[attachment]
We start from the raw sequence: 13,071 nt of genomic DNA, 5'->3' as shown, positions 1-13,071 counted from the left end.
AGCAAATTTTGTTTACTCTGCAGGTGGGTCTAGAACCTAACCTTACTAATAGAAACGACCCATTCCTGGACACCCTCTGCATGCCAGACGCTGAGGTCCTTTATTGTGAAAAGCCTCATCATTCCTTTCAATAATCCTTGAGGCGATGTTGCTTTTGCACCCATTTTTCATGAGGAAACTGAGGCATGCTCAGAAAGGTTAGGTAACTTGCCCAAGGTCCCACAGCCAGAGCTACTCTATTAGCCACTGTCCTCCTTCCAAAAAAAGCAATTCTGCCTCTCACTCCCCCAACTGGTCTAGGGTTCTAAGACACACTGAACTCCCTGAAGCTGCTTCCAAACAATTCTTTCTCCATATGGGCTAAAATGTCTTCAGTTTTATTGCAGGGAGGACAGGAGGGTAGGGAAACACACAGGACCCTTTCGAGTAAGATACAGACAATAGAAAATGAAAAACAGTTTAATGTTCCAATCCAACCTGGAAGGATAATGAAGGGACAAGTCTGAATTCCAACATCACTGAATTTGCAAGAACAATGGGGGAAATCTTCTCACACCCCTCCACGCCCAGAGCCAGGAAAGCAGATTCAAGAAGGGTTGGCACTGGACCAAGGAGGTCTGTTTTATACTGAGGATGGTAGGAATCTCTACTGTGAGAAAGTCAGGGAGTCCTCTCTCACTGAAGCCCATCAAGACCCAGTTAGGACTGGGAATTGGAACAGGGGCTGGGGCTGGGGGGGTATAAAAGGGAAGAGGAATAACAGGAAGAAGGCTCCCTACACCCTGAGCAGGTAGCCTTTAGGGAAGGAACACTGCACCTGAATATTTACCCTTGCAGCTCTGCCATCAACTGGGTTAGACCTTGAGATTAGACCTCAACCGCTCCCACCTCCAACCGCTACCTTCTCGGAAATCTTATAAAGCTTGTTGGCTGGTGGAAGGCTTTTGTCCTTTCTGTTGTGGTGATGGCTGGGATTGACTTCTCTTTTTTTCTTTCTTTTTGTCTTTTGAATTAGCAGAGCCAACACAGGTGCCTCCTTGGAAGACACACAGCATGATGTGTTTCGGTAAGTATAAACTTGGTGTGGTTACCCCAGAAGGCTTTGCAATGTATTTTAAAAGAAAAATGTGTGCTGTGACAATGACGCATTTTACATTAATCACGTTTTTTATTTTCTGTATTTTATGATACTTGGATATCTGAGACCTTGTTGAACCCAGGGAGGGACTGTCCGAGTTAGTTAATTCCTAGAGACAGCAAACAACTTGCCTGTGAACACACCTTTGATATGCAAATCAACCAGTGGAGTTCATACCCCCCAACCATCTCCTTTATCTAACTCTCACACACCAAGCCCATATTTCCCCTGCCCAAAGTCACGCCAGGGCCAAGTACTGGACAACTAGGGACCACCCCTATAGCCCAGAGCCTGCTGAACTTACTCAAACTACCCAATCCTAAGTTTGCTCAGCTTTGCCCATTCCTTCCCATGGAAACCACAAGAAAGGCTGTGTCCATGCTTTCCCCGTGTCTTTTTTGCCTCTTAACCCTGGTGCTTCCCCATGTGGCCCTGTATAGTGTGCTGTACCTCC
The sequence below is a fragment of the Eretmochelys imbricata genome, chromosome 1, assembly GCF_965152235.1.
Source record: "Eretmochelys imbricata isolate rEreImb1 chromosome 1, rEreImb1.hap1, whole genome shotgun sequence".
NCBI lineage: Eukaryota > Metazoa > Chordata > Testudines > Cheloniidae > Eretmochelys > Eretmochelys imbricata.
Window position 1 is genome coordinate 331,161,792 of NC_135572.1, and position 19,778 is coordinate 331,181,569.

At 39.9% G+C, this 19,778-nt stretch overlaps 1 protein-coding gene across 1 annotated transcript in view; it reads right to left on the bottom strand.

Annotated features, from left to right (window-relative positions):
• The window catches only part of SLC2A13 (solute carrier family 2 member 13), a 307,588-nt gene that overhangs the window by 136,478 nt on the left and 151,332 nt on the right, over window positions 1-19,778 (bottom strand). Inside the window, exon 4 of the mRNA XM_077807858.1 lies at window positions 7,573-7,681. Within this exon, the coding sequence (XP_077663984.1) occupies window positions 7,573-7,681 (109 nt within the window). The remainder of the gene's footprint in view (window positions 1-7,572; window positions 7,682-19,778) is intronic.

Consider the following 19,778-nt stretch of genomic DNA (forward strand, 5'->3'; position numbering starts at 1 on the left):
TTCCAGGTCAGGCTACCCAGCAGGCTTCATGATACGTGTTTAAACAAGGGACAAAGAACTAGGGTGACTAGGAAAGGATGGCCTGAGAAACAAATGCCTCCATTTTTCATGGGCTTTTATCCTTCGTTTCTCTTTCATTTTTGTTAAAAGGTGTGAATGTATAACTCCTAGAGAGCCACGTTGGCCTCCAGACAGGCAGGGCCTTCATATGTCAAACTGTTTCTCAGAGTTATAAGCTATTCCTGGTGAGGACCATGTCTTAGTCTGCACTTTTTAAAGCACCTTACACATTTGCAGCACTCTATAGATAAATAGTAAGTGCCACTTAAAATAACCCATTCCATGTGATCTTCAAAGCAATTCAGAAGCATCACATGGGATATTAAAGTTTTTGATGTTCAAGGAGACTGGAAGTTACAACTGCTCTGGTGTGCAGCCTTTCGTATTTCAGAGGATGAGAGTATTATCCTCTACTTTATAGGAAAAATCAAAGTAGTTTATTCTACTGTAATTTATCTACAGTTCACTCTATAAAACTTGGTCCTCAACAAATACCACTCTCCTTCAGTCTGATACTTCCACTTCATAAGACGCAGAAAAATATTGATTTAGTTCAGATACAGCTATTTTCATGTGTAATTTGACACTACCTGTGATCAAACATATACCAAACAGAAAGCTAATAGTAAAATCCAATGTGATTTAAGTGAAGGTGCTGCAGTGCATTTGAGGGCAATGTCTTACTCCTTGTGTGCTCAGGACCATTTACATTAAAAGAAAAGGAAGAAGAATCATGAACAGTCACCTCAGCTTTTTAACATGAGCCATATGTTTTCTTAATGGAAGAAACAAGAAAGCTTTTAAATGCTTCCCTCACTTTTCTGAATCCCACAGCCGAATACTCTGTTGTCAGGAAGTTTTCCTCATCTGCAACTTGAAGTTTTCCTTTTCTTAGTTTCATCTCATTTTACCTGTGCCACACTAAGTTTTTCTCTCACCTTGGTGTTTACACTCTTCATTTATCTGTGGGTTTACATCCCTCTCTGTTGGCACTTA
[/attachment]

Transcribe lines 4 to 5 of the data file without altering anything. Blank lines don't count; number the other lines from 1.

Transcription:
Source record: "Eretmochelys imbricata isolate rEreImb1 chromosome 1, rEreImb1.hap1, whole genome shotgun sequence".
NCBI lineage: Eukaryota > Metazoa > Chordata > Testudines > Cheloniidae > Eretmochelys > Eretmochelys imbricata.